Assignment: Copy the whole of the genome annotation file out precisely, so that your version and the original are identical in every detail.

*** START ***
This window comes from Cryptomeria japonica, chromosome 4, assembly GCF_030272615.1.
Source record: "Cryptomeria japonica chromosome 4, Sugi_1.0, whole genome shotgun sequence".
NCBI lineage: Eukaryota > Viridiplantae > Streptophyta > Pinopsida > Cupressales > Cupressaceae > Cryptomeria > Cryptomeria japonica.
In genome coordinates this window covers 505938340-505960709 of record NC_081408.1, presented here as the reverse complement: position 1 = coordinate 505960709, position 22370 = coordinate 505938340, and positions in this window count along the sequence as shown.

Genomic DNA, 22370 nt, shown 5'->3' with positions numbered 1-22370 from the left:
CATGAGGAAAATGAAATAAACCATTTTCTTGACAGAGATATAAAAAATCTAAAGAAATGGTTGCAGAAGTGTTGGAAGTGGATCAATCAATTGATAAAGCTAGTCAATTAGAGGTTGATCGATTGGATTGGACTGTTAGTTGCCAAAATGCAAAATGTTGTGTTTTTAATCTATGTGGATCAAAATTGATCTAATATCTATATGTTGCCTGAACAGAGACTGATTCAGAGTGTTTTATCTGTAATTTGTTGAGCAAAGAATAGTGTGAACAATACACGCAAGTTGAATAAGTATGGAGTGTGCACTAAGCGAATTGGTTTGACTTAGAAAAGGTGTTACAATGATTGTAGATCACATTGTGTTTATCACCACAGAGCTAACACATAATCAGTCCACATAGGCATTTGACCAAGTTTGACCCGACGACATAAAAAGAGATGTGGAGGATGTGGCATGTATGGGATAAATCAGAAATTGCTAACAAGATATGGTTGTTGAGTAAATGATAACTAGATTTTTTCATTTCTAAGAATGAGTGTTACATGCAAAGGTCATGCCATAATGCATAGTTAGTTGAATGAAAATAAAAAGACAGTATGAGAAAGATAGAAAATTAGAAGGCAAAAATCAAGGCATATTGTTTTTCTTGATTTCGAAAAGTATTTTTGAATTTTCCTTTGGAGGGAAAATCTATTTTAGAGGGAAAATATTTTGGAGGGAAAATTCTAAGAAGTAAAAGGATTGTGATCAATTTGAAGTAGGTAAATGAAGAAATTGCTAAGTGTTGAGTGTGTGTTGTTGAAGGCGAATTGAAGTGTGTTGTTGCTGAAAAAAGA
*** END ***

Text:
This window comes from Cryptomeria japonica, chromosome 4, assembly GCF_030272615.1.
Source record: "Cryptomeria japonica chromosome 4, Sugi_1.0, whole genome shotgun sequence".
NCBI lineage: Eukaryota > Viridiplantae > Streptophyta > Pinopsida > Cupressales > Cupressaceae > Cryptomeria > Cryptomeria japonica.
In genome coordinates this window covers 505938340-505960709 of record NC_081408.1, presented here as the reverse complement: position 1 = coordinate 505960709, position 22370 = coordinate 505938340, and positions in this window count along the sequence as shown.

Genomic DNA, 22370 nt, shown 5'->3' with positions numbered 1-22370 from the left:
CATGAGGAAAATGAAATAAACCATTTTCTTGACAGAGATATAAAAAATCTAAAGAAATGGTTGCAGAAGTGTTGGAAGTGGATCAATCAATTGATAAAGCTAGTCAATTAGAGGTTGATCGATTGGATTGGACTGTTAGTTGCCAAAATGCAAAATGTTGTGTTTTTAATCTATGTGGATCAAAATTGATCTAATATCTATATGTTGCCTGAACAGAGACTGATTCAGAGTGTTTTATCTGTAATTTGTTGAGCAAAGAATAGTGTGAACAATACACGCAAGTTGAATAAGTATGGAGTGTGCACTAAGCGAATTGGTTTGACTTAGAAAAGGTGTTACAATGATTGTAGATCACATTGTGTTTATCACCACAGAGCTAACACATAATCAGTCCACATAGGCATTTGACCAAGTTTGACCCGACGACATAAAAAGAGATGTGGAGGATGTGGCATGTATGGGATAAATCAGAAATTGCTAACAAGATATGGTTGTTGAGTAAATGATAACTAGATTTTTTCATTTCTAAGAATGAGTGTTACATGCAAAGGTCATGCCATAATGCATAGTTAGTTGAATGAAAATAAAAAGACAGTATGAGAAAGATAGAAAATTAGAAGGCAAAAATCAAGGCATATTGTTTTTCTTGATTTCGAAAAGTATTTTTGAATTTTCCTTTGGAGGGAAAATCTATTTTAGAGGGAAAATATTTTGGAGGGAAAATTCTAAGAAGTAAAAGGATTGTGATCAATTTGAAGTAGGTAAATGAAGAAATTGCTAAGTGTTGAGTGTGTGTTGTTGAAGGCGAATTGAAGTGTGTTGTTGCTGAAAAAAGA